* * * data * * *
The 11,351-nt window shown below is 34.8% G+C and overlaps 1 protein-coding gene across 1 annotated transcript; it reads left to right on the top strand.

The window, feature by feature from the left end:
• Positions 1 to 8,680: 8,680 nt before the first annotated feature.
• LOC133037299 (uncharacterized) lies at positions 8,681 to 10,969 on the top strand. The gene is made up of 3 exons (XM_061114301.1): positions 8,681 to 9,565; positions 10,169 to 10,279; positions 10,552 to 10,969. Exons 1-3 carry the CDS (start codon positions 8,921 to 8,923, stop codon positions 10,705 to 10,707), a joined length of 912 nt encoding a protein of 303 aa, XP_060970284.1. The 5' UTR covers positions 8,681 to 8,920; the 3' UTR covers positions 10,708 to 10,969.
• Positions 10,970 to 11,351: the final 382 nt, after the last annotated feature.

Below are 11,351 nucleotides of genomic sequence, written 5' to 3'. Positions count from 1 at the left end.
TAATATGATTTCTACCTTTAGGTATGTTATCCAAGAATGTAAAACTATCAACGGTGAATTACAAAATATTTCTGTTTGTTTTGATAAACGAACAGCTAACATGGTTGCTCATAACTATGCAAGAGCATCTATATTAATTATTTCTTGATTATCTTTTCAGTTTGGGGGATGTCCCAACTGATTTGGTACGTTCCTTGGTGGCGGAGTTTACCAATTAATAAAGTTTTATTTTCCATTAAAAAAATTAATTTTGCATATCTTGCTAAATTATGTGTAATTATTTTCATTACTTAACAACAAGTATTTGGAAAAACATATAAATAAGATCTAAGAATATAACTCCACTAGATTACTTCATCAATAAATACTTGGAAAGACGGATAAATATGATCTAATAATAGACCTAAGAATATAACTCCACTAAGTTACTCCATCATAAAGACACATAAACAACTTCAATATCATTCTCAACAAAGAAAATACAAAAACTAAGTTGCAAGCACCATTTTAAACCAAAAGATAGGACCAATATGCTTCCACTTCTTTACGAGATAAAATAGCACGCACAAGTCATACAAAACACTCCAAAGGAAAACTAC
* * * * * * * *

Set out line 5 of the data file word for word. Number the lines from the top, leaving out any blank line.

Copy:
• Positions 10,970 to 11,351: the final 382 nt, after the last annotated feature.